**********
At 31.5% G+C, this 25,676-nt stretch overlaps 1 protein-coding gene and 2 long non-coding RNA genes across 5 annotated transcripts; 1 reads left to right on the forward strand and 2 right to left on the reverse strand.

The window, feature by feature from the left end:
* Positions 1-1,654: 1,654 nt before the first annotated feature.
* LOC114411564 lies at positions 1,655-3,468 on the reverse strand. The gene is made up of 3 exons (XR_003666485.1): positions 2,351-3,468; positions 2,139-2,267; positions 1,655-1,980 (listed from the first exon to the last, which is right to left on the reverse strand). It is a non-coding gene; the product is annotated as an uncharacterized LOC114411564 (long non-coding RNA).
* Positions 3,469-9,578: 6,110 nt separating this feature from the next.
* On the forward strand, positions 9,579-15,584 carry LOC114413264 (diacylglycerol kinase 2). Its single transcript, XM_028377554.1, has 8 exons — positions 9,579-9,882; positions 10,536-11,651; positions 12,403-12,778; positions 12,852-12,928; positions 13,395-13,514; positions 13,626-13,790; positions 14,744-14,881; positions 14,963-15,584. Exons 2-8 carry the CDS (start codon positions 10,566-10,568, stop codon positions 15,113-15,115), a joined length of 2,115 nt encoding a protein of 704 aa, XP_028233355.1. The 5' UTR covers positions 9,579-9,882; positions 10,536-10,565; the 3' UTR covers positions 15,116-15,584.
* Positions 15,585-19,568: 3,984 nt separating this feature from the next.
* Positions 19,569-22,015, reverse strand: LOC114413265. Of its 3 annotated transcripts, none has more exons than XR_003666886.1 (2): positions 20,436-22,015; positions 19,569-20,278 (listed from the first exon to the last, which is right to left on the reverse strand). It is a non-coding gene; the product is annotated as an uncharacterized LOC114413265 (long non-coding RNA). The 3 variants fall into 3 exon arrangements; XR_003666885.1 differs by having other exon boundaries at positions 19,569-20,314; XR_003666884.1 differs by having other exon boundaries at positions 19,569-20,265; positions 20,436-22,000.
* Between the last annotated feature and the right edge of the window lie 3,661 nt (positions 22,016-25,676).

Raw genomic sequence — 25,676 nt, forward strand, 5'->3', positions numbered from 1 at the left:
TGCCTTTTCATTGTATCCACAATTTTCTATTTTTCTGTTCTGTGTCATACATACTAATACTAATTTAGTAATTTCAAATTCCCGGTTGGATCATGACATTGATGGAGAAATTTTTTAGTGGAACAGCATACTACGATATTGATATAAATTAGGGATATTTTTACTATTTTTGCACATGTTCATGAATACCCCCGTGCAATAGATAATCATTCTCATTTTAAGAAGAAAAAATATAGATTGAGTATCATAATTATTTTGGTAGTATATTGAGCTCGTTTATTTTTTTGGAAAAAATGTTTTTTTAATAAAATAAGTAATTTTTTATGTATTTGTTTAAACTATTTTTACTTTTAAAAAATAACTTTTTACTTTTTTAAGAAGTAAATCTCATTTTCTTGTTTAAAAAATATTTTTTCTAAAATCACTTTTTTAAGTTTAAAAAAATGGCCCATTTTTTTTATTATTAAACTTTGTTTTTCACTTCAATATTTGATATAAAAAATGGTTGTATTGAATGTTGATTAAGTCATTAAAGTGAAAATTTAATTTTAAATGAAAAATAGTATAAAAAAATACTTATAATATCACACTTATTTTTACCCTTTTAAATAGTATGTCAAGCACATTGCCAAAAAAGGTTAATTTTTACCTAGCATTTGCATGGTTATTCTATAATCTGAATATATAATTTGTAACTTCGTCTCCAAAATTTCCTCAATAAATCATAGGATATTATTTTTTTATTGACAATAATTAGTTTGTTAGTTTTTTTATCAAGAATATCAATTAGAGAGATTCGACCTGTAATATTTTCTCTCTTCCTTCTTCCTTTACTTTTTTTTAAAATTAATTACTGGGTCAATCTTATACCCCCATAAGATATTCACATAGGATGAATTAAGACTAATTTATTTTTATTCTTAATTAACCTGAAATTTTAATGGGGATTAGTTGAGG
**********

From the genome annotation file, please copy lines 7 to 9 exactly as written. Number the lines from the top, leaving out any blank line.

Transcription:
* Positions 15,585-19,568: 3,984 nt separating this feature from the next.
* Positions 19,569-22,015, reverse strand: LOC114413265. Of its 3 annotated transcripts, none has more exons than XR_003666886.1 (2): positions 20,436-22,015; positions 19,569-20,278 (listed from the first exon to the last, which is right to left on the reverse strand). It is a non-coding gene; the product is annotated as an uncharacterized LOC114413265 (long non-coding RNA). The 3 variants fall into 3 exon arrangements; XR_003666885.1 differs by having other exon boundaries at positions 19,569-20,314; XR_003666884.1 differs by having other exon boundaries at positions 19,569-20,265; positions 20,436-22,000.
* Between the last annotated feature and the right edge of the window lie 3,661 nt (positions 22,016-25,676).